"You think that it's easy, given what we do?" Priscilla asked. "We teach children a modicum of trust, the value of patience, the satisfaction that comes of rewards! And we don't do it by scaring them half to death in the middle of the night!"

"Pffft," Leon said. "That's a fine way to describe an arrangement where you pay money for their teeth."

"We do not pay money for their teeth!"

"Oh, yes you do," Leon said, his shadow growing more menacing by the second. "Or at the very least, I don't see you tap-dancing on their heads at night. I've seen you reach down under their pillows for the teeth! I've seen you hide the coins in the folds!"

"And I've seen you skulking away in the closets," Priscilla said. "The last time I did, I heard you sniggering. You scare them, you know! You scare those very same children who I try to calm down!"

"Well, at the very least, I don't run them right into the biggest scam on earth!"

Priscilla drew herself up. "Oh, you don't want to go there, Leon," she said.

"You have no idea what those 'children' of yours do with the coins, now do you? They buy things. Mostly sticky, and mostly sweet. Ever wonder where those teeth in your collection come from? Only the most naive of us would possibly expect them to go into investments at such an age!"

"Those children have gone through a great deal of pain!"

"They only lost a tooth!"

"You keep them trapped in their beds at night, too scared even to go to the bathroom!"

"You know perfectly well that all they have to do is go to sleep!"

"They don't know that they're supposed to go to sleep! All they see is some big black boogeyman jumping out of the closet trying to frighten them into submission!"

"Well, what were they expecting? That some sparkly blue tooth fairy was going to come around and wish their fears away?"

They both suddenly came to a stop, breathing heavily. Priscilla's dress looked slightly wilted from all the sweat. Leon's form wavered to and fro, mixing with the shadows on the floor.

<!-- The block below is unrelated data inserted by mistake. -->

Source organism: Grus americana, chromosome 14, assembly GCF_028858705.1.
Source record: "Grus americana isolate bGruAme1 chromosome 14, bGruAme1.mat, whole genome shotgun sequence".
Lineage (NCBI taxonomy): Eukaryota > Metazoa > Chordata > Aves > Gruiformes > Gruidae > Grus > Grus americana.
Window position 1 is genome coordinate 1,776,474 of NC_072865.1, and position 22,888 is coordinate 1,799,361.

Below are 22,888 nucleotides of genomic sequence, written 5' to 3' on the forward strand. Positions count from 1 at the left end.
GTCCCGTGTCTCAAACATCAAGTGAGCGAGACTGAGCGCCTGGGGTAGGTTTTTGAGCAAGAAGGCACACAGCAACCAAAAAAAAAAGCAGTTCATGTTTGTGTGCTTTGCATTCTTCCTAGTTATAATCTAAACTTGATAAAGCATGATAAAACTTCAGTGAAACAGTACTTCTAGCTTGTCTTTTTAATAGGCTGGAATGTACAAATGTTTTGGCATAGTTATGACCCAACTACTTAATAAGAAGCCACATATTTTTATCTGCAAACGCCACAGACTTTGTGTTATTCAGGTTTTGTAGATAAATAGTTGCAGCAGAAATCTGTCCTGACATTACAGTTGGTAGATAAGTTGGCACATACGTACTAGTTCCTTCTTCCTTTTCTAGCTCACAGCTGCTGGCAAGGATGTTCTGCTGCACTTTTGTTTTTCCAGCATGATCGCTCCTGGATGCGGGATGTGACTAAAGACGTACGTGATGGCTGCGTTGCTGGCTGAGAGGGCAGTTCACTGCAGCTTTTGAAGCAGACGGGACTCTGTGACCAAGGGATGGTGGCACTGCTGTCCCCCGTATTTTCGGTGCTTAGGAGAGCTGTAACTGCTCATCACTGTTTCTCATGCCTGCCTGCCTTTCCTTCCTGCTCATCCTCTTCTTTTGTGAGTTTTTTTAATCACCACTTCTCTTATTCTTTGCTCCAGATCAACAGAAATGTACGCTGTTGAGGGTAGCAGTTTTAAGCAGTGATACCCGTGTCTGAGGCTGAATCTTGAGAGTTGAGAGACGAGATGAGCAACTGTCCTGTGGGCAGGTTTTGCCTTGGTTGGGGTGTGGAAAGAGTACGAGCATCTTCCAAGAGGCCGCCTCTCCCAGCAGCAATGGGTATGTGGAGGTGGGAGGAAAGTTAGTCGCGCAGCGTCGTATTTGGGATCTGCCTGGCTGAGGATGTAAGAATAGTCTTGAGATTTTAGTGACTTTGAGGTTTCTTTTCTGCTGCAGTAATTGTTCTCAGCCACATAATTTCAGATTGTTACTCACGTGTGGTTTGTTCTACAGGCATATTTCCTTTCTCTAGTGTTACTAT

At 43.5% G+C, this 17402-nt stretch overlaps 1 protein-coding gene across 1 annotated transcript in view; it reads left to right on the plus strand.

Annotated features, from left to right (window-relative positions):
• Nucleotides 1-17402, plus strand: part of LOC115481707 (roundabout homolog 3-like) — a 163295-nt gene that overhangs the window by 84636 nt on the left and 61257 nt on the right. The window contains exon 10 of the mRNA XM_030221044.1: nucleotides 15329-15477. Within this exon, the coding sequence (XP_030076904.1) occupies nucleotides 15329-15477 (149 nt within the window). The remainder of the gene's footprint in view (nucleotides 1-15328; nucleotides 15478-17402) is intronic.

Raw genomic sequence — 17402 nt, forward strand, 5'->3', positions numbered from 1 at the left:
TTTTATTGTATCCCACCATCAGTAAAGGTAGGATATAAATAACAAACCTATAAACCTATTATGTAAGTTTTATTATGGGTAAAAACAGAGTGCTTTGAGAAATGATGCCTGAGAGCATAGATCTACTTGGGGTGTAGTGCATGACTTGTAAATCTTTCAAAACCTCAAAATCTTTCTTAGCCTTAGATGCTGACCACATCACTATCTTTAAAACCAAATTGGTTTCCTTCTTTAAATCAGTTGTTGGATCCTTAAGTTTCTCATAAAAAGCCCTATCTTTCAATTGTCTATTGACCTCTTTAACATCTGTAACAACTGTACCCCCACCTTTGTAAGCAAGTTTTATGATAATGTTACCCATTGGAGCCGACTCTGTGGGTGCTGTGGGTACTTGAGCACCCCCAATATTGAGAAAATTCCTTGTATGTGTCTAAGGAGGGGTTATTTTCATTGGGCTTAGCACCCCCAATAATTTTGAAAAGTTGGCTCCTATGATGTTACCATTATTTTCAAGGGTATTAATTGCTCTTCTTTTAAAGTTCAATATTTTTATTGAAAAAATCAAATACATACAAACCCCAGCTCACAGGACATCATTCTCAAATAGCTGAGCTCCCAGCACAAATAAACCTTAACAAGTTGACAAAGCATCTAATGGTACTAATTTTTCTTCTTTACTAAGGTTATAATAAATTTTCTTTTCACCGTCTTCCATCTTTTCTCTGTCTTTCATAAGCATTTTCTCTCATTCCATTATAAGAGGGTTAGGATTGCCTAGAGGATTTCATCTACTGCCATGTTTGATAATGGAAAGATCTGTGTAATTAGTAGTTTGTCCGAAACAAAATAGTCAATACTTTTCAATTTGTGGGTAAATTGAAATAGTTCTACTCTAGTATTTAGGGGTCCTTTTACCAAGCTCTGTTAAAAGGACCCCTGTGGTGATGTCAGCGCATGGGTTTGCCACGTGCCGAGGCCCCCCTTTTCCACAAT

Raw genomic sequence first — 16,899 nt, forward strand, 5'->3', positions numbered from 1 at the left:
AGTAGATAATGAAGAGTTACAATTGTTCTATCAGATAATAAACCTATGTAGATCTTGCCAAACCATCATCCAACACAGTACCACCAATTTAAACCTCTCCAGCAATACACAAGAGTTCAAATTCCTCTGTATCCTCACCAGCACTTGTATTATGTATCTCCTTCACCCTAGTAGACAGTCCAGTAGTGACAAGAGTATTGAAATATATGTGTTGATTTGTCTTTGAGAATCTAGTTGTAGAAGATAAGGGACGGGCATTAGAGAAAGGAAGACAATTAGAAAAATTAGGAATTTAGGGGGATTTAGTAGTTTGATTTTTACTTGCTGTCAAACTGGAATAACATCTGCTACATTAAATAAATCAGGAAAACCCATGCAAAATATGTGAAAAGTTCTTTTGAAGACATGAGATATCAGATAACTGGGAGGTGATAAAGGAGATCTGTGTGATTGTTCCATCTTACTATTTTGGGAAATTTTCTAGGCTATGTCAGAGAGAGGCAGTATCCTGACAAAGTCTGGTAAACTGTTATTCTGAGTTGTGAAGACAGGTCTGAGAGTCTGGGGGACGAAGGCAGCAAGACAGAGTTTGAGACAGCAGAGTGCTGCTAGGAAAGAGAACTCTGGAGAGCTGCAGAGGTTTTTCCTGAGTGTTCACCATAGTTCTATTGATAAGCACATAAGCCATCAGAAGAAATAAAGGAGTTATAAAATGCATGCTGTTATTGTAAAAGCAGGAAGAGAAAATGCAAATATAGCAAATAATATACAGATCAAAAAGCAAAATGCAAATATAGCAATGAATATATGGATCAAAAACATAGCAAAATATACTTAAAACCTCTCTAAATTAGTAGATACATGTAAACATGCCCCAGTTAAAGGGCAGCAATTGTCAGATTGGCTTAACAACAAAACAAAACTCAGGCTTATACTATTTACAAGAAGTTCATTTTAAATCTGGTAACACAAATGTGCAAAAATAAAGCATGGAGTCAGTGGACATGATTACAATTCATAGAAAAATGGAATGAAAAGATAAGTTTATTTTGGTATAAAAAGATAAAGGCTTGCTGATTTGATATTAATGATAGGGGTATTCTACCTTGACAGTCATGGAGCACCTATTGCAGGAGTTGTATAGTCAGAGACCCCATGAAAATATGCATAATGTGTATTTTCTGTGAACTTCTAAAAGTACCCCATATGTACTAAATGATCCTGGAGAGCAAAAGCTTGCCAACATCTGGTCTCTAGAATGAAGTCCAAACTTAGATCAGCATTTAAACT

As one, they both cleared their throats and sat down.

"We're from two different worlds, you and I," Leon said.

"Now don't you start that again," Priscilla warned.

Leon raised one spindly hand, as though to call his companion on her bluff. He lowered it again, however, once she turned the full force of her glare upon his corner of the room.

Both of them sat in silence for a while.

After a long time, Priscilla spoke. "You said you ordered some tea?"

"Yes," Leon said, folding his hands. "It's late. Perhaps I should call a waiter."

"Don't bother," Priscilla said, waving it off. "Frankly, I'd just like to have dinner started so that we can get out of here. Weren't there supposed to be three of us?"

"You must forgive him," Leon said. "He is traveling quite a ways."

"I don't care if he lived next door," Priscilla said. "He's late. He's always fashionably late."

"You never know," Leon said, with all the patience of shadow.

There were sounds of a commotion at the front of the restaurant. Both occupants turned their attention to the sliding doors, watched as the human outlines there played tricks on their imaginations.

"You think that's him?" Priscilla asked.

"He's a popular sort," Leon said. "That's definitely him."

The doors finally opened, and their companion for the evening strolled in. "You can start with the main course," he told the maitre'd, "and do make certain that we are not disturbed." Then, closing the door, he turned to Leon and Priscilla with a wide smile.

"You're late," Priscilla accused. "Weren't you supposed to be the most efficient of the three of us?"

The third man laughed. "A man in my position," he said, "can afford to be fashionably late. Ho ho ho."



kyutbabe said...

You're on a roll here. Keep 'em coming. Ho ho ho :)

Sean said...

Kyutbabe: I'm starting to get tired, actually. The two more recent ones here have been "white heat" types of stories - pieces where I just sat and wrote about the first thing that came to mind. The fact that they have to do with talking tigers and boogeymen in Japanese restaurants says volumes about my sanity.